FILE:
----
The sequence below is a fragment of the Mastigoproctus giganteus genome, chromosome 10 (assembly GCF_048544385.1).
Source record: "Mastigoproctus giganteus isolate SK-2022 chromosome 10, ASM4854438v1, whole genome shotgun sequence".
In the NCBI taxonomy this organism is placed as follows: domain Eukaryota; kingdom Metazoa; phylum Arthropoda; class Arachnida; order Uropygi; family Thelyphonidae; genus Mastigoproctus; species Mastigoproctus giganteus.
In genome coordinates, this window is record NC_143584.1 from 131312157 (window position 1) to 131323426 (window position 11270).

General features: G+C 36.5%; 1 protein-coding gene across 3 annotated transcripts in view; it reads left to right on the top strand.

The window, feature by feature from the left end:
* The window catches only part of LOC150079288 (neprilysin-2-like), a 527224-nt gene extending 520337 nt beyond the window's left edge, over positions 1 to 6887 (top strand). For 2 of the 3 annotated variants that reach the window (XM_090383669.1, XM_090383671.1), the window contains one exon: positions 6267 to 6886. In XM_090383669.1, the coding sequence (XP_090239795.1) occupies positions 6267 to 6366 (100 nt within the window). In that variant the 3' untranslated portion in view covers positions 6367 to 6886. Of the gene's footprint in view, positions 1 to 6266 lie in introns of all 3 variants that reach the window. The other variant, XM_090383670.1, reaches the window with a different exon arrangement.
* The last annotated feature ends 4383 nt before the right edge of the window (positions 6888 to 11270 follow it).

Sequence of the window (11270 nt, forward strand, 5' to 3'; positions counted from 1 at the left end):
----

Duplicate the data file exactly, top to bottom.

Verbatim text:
The sequence below is a fragment of the Mastigoproctus giganteus genome, chromosome 10 (assembly GCF_048544385.1).
Source record: "Mastigoproctus giganteus isolate SK-2022 chromosome 10, ASM4854438v1, whole genome shotgun sequence".
In the NCBI taxonomy this organism is placed as follows: domain Eukaryota; kingdom Metazoa; phylum Arthropoda; class Arachnida; order Uropygi; family Thelyphonidae; genus Mastigoproctus; species Mastigoproctus giganteus.
In genome coordinates, this window is record NC_143584.1 from 131312157 (window position 1) to 131323426 (window position 11270).

General features: G+C 36.5%; 1 protein-coding gene across 3 annotated transcripts in view; it reads left to right on the top strand.

The window, feature by feature from the left end:
* The window catches only part of LOC150079288 (neprilysin-2-like), a 527224-nt gene extending 520337 nt beyond the window's left edge, over positions 1 to 6887 (top strand). For 2 of the 3 annotated variants that reach the window (XM_090383669.1, XM_090383671.1), the window contains one exon: positions 6267 to 6886. In XM_090383669.1, the coding sequence (XP_090239795.1) occupies positions 6267 to 6366 (100 nt within the window). In that variant the 3' untranslated portion in view covers positions 6367 to 6886. Of the gene's footprint in view, positions 1 to 6266 lie in introns of all 3 variants that reach the window. The other variant, XM_090383670.1, reaches the window with a different exon arrangement.
* The last annotated feature ends 4383 nt before the right edge of the window (positions 6888 to 11270 follow it).

Sequence of the window (11270 nt, forward strand, 5' to 3'; positions counted from 1 at the left end):